28 November 2009

And It's Hard To Leave

In the spirit of the end of the year, I decided to follow suit of some friends like Ethan Luck, I decided to do a year-end list of the best albums of 2009. I feel secure in providing this list now considering the rest of December looks very bleak for album releases.

Without further ado, here's the list:

10) Andrew Bird - Nobel Beast
9) David Bazan – Curse Your Branches
8) Jay Z - The Blueprint III
7) Neko Case – Middle Cyclone
6) Mos Def – The Ecstatic
5) The Dead Weather - Horehound
4) Grizzly Bear – Veckatimest
3) Wilco - Wilco
2) Elvis Costello - Secret, Profane and Sugarcane
1) Phoenix - Wolfgang Amadeus Phoenix

I don't feel like each album needs a review or an explanation. And each ranking on the list might easily be interchangeable with another, but all in all, I feel like this list get the ten best records out there*.

*I haven't listened to several records that are on other lists, so it's an easy assumption that a couple of deserving records may have not made the list.

Definitely get into Canon Blue and all things he puts out

25 November 2009

Help Me Understand What We've Become

So, Obama signed the papers yesterday to ensure the addition of at least 10,000 US in Afghanistan. And now, there's talk of increasing that number to between 25,000-30,000.

But, the media seems to bury that story beneath such important articles such as the photos from the White House State Dinner last night and emission reduction talks in Copenhagen.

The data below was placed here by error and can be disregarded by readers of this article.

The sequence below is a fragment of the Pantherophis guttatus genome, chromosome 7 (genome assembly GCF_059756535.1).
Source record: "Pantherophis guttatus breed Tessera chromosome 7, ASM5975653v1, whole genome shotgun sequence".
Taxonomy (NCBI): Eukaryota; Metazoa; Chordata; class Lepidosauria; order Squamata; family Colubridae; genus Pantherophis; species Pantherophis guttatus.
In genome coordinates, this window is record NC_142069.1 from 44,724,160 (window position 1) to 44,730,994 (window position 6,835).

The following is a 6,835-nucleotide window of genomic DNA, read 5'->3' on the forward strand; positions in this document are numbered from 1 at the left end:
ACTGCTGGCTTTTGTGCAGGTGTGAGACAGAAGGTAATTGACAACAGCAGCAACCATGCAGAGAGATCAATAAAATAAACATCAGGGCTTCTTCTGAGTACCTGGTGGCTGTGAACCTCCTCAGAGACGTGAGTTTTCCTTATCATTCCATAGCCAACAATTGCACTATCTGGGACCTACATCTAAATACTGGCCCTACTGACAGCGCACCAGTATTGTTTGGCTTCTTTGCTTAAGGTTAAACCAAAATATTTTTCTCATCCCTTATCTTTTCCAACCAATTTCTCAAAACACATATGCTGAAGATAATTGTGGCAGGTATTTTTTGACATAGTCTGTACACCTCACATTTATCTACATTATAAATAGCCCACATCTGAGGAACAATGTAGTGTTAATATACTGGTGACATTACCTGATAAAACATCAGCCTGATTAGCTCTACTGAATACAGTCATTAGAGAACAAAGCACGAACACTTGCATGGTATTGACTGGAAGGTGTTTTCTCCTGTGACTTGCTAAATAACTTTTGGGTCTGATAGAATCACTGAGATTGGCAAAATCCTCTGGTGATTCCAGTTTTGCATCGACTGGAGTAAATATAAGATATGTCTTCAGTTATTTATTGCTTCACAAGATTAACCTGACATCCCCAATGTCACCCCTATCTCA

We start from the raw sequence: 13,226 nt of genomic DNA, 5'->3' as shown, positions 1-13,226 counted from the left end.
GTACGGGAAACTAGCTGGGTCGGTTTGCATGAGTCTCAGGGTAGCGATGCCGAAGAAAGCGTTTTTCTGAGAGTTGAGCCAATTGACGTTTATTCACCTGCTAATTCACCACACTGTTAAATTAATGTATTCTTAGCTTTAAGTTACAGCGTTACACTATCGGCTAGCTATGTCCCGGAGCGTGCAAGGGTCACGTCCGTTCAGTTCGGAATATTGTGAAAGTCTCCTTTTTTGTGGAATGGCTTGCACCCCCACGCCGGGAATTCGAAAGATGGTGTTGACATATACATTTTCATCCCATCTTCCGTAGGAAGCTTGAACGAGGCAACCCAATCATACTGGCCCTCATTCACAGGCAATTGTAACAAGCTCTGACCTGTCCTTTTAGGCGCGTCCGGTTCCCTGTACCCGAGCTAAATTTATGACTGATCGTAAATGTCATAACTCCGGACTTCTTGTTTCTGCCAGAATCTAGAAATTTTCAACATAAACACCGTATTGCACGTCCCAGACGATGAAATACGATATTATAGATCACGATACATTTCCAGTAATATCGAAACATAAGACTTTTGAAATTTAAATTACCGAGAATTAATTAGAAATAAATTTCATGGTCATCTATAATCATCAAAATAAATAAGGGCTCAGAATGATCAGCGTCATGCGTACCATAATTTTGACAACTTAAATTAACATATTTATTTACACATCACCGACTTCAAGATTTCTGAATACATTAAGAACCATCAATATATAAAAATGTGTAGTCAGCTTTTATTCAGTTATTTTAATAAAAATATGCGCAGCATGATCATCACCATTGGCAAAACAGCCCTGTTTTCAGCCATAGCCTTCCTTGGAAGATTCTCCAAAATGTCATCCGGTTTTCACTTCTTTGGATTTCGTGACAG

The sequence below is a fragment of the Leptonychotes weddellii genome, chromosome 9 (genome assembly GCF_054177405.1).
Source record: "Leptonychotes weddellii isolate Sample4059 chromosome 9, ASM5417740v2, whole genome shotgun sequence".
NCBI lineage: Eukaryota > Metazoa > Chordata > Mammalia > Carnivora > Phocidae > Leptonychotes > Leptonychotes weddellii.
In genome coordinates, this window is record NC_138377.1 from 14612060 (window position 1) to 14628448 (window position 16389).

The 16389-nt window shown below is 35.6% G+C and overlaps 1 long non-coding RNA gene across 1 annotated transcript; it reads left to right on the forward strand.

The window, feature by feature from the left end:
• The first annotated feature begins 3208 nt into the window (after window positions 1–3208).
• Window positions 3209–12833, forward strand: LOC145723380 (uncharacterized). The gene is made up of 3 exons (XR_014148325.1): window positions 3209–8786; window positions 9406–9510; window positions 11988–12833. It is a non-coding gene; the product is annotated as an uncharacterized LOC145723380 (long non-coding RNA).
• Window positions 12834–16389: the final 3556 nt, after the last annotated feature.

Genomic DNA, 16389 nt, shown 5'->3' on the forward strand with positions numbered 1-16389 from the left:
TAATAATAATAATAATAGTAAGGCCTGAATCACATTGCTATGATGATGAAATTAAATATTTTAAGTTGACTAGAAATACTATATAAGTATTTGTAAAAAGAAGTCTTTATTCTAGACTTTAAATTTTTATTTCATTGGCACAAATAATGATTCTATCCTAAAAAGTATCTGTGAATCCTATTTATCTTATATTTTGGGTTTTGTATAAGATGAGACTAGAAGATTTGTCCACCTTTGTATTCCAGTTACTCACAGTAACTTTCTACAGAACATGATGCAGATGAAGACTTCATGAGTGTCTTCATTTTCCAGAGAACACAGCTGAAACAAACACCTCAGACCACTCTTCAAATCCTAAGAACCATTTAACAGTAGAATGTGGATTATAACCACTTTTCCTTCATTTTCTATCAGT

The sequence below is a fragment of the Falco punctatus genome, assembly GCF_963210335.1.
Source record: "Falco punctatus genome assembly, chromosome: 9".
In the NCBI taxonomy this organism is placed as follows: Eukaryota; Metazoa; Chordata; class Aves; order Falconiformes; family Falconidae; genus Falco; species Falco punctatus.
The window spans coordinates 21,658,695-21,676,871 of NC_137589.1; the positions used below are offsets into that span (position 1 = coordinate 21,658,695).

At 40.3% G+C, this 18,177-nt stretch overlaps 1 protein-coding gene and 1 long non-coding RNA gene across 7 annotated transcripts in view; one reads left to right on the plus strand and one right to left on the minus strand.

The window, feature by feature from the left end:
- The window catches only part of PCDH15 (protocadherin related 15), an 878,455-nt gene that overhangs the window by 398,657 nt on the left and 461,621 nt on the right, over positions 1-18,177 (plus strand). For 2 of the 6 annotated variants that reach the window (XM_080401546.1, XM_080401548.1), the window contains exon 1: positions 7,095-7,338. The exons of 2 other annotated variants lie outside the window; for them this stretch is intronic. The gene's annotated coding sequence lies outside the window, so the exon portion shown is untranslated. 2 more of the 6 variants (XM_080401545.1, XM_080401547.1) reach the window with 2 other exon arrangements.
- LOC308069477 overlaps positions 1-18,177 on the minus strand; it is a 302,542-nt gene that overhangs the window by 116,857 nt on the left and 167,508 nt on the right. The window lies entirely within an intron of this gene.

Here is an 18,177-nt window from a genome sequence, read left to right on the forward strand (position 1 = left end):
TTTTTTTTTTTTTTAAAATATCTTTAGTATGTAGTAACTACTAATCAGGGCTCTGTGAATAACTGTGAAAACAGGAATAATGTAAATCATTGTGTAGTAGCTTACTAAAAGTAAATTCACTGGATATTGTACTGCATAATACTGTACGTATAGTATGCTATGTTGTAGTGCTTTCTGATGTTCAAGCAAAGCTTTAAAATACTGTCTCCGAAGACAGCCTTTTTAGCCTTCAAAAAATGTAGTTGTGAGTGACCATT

And it's scary to read, 'One administration official involved in Afghanistan policy said the president and his top advisers were thinking in terms of “exit strategies” and not necessarily “exit timetables.”'


From the song, "Carousel" by Paper Route

21 November 2009

It's All or Nothing. I am Not Worried.

It's been a very long time since I've come across a movie that, when it ended, I was so fully unimpressed. Sadly, this was the case for Clark Gregg's screen adaptation of Chuck Palahniuk's book, Choke.

Now, I've never been a reader of Palahniuk's books and I'm very aware that his mind works in an odd and creative way. Fight Club is, hands down, one of my favorite movies ever. And with much hype behind both the book and the movie, I was really expecting to be wowed on some level. Not even close.

The film stars Sam Rockwell, which was enough to make me think it might be pretty good. A few of Rockwell's other movies - including Moon, Frost/Nixon, The Assassination of Jesse James and Matchstick Men - were really fantastic and he was such a fitting character for his roles. I feel, though, that this role for him was a huge miss.

With Rockwell narrating the story (a la Tyler Durden), you get a great feel for the depth of the story beyond what the characters are saying and doing on screen. And the wonderful Anjelica Huston's role as Rockwell's mom brings a delightful dynamic to the film. But the rest simply leaves a lot to be desired. The story feels choppy and disconnected. The overall feel of the film seems like a more perverted version of a kitchy, summer, high school comedy. And the signature "mystery" that's revealed at the end isn't the most mind-blowing thing around.